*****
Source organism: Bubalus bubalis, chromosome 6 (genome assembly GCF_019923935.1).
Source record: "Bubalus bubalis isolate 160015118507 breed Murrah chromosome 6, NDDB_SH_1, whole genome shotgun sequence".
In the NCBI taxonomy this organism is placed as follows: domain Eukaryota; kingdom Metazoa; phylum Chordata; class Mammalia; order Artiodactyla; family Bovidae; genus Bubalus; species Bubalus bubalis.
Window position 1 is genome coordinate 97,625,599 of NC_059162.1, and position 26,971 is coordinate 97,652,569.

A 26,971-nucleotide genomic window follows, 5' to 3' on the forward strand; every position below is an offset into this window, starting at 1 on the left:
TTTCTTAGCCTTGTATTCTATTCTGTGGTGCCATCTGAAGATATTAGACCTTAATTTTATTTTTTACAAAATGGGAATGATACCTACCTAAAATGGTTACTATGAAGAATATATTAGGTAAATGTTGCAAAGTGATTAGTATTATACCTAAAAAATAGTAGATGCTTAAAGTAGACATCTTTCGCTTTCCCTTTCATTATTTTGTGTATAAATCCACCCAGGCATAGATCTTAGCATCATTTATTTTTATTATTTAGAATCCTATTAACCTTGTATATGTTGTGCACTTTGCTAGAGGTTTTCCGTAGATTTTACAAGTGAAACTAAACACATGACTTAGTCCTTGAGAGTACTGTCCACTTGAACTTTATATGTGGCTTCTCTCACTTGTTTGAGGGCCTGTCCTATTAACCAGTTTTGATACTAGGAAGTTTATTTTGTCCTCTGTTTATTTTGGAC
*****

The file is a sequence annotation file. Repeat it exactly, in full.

Source organism: Bubalus bubalis, chromosome 6 (genome assembly GCF_019923935.1).
Source record: "Bubalus bubalis isolate 160015118507 breed Murrah chromosome 6, NDDB_SH_1, whole genome shotgun sequence".
In the NCBI taxonomy this organism is placed as follows: domain Eukaryota; kingdom Metazoa; phylum Chordata; class Mammalia; order Artiodactyla; family Bovidae; genus Bubalus; species Bubalus bubalis.
Window position 1 is genome coordinate 97,625,599 of NC_059162.1, and position 26,971 is coordinate 97,652,569.

A 26,971-nucleotide genomic window follows, 5' to 3' on the forward strand; every position below is an offset into this window, starting at 1 on the left:
TTTCTTAGCCTTGTATTCTATTCTGTGGTGCCATCTGAAGATATTAGACCTTAATTTTATTTTTTACAAAATGGGAATGATACCTACCTAAAATGGTTACTATGAAGAATATATTAGGTAAATGTTGCAAAGTGATTAGTATTATACCTAAAAAATAGTAGATGCTTAAAGTAGACATCTTTCGCTTTCCCTTTCATTATTTTGTGTATAAATCCACCCAGGCATAGATCTTAGCATCATTTATTTTTATTATTTAGAATCCTATTAACCTTGTATATGTTGTGCACTTTGCTAGAGGTTTTCCGTAGATTTTACAAGTGAAACTAAACACATGACTTAGTCCTTGAGAGTACTGTCCACTTGAACTTTATATGTGGCTTCTCTCACTTGTTTGAGGGCCTGTCCTATTAACCAGTTTTGATACTAGGAAGTTTATTTTGTCCTCTGTTTATTTTGGAC